International symposium: From Complicated Past Towards Shared Futures

International symposium: From Complicated Past Towards Shared Futures

The symposium was the final event of the collaborative project From Complicated Past Towards Shared Futures (2020–2023), which has been focusing on the relationship between the complex and difficult past of the twentieth century and today in our region, considering how to think and talk about these issues in a wider society, with a particular focus on the role of art mediation.

The brochure is available HERE.

The event brought together artists, curators, researchers and educators from the Baltic States and other European countries, and it aimed to focus on perspectives on and approaches to the ways that art can raise public awareness of the tangled relations between the past and the present, and it took an active stance regarding the current realities that have particularly been shaken by the war in Ukraine.

The program of the symposium consisted of six thematic sessions on issues related to the transformations and current realities of Eastern Europe and the post-Soviet region. On the first day participants focused on themes such as art mediation, inclusive cultural environments and new approaches to audience engagement; the legacy of 20th century avant-garde art in Eastern Europe during the socialist period and today; and the “unprocessed” past and its impact in the present. On the second day thematic sessions focused on narratives of nationalism and internationalism in the former Eastern Bloc countries and how to engage with them through museum collections and archives; an analysis of Russian colonialism and the importance of decolonisation in our region; and issues of ecology and environmental solidarity in our everyday life, culture and art.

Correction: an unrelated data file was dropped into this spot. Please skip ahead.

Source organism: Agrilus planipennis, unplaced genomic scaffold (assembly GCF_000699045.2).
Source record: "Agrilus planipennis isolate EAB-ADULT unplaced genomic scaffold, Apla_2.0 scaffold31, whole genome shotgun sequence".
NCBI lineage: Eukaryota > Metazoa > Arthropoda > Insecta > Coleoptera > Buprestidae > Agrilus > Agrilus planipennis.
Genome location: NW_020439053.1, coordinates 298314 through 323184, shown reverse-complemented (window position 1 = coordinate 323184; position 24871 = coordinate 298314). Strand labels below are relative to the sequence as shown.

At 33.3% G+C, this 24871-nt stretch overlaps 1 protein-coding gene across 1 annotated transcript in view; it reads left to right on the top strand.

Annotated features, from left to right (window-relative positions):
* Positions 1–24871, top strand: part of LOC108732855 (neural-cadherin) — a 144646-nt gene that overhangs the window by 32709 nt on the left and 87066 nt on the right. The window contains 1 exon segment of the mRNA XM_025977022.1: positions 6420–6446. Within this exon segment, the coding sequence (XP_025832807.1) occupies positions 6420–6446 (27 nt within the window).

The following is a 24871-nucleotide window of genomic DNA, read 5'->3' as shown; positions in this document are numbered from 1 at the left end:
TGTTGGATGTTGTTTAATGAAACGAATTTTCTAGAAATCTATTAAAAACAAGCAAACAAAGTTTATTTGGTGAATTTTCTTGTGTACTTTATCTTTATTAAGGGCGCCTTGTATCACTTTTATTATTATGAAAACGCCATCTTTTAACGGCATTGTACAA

Discussing the Russian colonial war in Ukraine and how its catastrophic reality affects our region, the symposium focused on the role of memory politics and culture of commemoration, avant-garde art through the lenses of the current wartime, and ecosystems destroyed by war and efforts to restore them. Symposium participants also analysed the legacies of Russian imperialism and colonialism from the perspective of decolonisation, the context of identity politics and communication and infrastructures both on the Russian side as it continues its colonial violence, and how these affect strategies of solidarity on the Ukrainian side.

The symposium was organised by the Latvian Centre for Contemporary Art in collaboration with the Art Academy of Latvia and its international partners – the National Gallery of Art in Vilnius, OFF - Biennale Budapest, Muzeum Sztuki in Łódź and the Malmö Art Museum. The event was supported by the Creative Europe programme Culture, the Ministry of Culture of the Republic of Latvia, the State Culture Capital Foundation (Latvia), Riga City Council, the Nordic-Baltic Mobility Program “Culture”.

Visual identity: Alexey Murashko. The key visual of the symposium includes a photograph of Luhansk in 2014, by Olia Mykhailiuk.

The event programme and detailed descriptions of the panels, presentations and participants are available in the brochure HERE.